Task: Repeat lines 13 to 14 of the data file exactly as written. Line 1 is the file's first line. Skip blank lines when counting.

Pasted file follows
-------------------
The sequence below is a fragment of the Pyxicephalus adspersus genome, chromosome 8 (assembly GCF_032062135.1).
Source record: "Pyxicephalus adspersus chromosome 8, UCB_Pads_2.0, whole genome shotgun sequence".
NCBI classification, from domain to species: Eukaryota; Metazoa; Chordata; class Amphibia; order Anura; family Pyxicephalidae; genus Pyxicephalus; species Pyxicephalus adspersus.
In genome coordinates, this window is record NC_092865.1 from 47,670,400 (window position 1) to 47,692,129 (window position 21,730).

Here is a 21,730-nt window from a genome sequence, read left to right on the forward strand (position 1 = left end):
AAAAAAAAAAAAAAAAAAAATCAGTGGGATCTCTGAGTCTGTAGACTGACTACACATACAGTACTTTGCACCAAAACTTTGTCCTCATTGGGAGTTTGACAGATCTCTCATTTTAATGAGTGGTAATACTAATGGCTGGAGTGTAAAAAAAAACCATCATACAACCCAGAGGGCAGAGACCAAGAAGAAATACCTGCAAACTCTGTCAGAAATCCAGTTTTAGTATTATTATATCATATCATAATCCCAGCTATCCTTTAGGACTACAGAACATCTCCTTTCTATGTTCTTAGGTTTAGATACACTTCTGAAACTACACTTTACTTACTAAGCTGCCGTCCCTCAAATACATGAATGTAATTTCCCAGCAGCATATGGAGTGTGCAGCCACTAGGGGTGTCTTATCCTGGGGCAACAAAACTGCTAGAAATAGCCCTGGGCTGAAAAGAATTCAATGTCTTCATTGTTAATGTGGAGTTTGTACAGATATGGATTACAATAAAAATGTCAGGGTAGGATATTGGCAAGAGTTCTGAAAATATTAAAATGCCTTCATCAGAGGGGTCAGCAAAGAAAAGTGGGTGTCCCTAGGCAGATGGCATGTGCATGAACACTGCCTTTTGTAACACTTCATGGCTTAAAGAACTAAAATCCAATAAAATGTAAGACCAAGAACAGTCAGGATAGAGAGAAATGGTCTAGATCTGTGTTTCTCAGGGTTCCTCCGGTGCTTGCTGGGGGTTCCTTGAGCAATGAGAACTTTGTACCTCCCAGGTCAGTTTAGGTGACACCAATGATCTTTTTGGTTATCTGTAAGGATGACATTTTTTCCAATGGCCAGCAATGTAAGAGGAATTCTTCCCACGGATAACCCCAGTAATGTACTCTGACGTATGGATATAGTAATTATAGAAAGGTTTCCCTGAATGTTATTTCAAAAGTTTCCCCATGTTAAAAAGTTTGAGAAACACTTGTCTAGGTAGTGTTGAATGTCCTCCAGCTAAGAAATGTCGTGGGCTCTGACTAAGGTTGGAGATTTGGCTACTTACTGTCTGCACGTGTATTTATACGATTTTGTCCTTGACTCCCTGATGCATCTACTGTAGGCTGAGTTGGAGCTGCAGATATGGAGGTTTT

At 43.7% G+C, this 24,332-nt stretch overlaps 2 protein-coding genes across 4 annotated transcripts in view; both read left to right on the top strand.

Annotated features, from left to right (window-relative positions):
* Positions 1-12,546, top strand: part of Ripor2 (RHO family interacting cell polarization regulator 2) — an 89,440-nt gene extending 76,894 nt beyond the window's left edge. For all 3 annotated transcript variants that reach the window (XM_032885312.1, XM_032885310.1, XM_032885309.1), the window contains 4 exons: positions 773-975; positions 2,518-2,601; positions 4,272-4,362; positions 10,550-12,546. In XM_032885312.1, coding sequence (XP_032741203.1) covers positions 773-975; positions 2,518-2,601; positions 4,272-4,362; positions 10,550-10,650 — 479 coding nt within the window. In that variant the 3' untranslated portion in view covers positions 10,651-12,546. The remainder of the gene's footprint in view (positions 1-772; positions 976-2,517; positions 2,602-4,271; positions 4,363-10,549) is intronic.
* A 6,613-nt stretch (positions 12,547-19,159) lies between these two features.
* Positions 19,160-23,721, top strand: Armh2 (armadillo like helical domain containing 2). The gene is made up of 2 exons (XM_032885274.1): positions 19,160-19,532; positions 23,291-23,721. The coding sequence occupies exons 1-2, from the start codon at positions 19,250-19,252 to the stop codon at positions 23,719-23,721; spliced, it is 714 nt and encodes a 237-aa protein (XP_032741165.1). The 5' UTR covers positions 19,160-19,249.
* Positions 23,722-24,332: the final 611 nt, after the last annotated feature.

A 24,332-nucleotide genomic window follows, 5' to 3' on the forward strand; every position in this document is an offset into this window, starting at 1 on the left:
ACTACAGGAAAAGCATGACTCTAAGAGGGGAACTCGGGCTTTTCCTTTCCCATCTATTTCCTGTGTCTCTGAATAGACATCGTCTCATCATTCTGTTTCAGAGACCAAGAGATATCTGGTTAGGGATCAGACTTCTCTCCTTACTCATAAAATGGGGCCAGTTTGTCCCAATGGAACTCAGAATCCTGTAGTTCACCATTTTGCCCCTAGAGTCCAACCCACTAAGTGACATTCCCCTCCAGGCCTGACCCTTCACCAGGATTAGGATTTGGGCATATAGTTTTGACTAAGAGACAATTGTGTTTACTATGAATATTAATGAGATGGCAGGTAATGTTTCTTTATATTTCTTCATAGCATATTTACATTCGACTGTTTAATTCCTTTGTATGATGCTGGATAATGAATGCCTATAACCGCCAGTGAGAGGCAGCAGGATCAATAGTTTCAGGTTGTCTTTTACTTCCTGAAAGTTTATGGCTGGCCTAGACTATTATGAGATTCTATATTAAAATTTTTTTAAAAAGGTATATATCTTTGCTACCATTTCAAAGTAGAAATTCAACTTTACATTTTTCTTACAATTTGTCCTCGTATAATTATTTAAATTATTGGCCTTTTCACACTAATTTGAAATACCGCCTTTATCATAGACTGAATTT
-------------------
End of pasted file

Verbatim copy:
A 24,332-nucleotide genomic window follows, 5' to 3' on the forward strand; every position in this document is an offset into this window, starting at 1 on the left:
ACTACAGGAAAAGCATGACTCTAAGAGGGGAACTCGGGCTTTTCCTTTCCCATCTATTTCCTGTGTCTCTGAATAGACATCGTCTCATCATTCTGTTTCAGAGACCAAGAGATATCTGGTTAGGGATCAGACTTCTCTCCTTACTCATAAAATGGGGCCAGTTTGTCCCAATGGAACTCAGAATCCTGTAGTTCACCATTTTGCCCCTAGAGTCCAACCCACTAAGTGACATTCCCCTCCAGGCCTGACCCTTCACCAGGATTAGGATTTGGGCATATAGTTTTGACTAAGAGACAATTGTGTTTACTATGAATATTAATGAGATGGCAGGTAATGTTTCTTTATATTTCTTCATAGCATATTTACATTCGACTGTTTAATTCCTTTGTATGATGCTGGATAATGAATGCCTATAACCGCCAGTGAGAGGCAGCAGGATCAATAGTTTCAGGTTGTCTTTTACTTCCTGAAAGTTTATGGCTGGCCTAGACTATTATGAGATTCTATATTAAAATTTTTTTAAAAAGGTATATATCTTTGCTACCATTTCAAAGTAGAAATTCAACTTTACATTTTTCTTACAATTTGTCCTCGTATAATTATTTAAATTATTGGCCTTTTCACACTAATTTGAAATACCGCCTTTATCATAGACTGAATTT